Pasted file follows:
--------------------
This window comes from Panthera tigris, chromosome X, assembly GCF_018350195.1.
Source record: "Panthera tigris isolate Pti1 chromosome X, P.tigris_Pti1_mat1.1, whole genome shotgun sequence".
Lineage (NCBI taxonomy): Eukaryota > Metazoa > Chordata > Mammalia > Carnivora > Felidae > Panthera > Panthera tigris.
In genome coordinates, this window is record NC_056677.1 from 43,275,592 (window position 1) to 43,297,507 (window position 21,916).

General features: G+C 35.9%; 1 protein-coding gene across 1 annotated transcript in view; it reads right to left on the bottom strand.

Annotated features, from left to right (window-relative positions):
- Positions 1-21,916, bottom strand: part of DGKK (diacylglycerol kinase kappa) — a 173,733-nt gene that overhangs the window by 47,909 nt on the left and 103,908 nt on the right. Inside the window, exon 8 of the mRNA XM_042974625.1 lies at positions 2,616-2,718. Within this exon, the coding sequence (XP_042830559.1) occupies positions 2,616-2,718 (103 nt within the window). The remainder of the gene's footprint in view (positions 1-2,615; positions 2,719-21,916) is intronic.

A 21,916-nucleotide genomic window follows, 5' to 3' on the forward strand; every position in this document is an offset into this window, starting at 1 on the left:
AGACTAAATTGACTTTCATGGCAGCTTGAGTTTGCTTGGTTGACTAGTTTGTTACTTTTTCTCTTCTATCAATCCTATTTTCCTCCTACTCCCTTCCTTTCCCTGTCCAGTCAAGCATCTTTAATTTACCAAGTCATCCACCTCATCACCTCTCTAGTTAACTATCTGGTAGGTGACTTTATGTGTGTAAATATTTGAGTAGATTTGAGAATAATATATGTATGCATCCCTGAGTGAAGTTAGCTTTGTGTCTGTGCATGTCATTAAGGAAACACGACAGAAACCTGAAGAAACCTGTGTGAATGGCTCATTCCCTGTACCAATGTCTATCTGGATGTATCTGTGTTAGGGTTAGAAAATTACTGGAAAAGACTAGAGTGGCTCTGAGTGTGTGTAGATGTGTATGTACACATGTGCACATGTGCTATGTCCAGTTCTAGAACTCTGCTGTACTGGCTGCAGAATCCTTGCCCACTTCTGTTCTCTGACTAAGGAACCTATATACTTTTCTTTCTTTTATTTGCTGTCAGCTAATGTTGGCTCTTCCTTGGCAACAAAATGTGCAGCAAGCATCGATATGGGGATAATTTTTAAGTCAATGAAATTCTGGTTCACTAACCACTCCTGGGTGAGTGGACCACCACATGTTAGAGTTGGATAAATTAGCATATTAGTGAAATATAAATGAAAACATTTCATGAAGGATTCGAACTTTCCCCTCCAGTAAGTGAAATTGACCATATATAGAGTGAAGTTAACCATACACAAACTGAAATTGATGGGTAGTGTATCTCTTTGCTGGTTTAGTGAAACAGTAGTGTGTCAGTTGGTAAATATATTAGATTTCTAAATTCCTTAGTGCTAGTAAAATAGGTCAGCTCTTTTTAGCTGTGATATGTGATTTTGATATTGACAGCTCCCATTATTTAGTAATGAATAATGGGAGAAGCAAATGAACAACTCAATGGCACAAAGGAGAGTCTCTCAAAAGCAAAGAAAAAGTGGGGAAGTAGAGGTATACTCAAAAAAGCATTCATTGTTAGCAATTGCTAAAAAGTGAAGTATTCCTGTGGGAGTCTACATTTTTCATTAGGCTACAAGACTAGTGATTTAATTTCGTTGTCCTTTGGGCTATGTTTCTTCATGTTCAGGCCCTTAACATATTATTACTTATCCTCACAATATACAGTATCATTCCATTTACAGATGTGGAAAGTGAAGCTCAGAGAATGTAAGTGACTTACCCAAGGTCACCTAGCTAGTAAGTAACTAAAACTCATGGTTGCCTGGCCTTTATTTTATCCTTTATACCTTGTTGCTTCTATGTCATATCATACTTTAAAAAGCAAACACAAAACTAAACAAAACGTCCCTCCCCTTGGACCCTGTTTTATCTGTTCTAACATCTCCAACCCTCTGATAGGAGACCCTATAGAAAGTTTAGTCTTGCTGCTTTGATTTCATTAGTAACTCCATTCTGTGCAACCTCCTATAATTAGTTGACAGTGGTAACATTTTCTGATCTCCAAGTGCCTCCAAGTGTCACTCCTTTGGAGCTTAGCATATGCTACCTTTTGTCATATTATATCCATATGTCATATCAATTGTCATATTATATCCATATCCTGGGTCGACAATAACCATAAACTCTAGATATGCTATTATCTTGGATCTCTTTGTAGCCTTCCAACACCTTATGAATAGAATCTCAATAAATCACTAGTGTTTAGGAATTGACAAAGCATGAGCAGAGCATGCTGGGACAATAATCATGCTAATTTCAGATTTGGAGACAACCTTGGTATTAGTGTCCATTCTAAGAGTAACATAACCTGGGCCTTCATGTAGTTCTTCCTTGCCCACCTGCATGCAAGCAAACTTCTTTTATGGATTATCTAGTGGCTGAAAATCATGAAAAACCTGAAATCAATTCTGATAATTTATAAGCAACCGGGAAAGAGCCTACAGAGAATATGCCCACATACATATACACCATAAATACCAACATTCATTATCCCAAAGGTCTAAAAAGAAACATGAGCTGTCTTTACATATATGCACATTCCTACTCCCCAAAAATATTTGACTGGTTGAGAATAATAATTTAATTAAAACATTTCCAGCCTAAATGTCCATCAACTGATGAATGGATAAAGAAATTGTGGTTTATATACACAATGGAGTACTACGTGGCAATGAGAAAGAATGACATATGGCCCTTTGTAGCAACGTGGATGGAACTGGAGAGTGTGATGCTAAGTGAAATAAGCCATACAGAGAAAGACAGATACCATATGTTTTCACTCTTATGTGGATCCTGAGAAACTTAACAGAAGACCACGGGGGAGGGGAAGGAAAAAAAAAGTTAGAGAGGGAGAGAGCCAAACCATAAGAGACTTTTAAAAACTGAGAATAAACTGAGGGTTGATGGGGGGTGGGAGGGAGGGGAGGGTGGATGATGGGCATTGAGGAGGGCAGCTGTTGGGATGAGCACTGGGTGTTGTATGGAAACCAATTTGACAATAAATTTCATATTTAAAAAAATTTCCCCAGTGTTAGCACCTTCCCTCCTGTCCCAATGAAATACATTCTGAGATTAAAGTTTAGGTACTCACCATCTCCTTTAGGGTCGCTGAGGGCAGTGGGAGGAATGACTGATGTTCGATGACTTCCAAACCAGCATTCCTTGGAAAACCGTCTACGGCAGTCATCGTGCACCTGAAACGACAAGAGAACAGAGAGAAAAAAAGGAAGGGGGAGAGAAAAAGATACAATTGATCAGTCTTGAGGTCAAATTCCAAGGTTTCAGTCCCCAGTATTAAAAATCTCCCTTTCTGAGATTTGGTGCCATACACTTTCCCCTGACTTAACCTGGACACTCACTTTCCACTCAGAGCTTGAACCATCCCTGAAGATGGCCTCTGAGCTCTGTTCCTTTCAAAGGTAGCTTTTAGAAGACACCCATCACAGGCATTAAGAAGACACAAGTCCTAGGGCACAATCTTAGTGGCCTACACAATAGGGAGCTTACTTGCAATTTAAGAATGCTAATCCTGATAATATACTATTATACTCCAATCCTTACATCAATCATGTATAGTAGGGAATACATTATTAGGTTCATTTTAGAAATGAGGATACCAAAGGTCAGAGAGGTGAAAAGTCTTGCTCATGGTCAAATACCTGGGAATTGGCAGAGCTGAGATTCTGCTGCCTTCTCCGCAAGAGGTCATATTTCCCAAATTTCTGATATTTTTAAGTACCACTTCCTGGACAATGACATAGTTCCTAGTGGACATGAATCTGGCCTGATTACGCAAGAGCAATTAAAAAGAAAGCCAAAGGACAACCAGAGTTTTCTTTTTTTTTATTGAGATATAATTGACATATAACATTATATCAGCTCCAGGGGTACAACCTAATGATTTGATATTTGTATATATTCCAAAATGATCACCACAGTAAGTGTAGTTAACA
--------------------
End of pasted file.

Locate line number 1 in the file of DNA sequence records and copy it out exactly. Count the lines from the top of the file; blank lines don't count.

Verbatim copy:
This window comes from Panthera tigris, chromosome X, assembly GCF_018350195.1.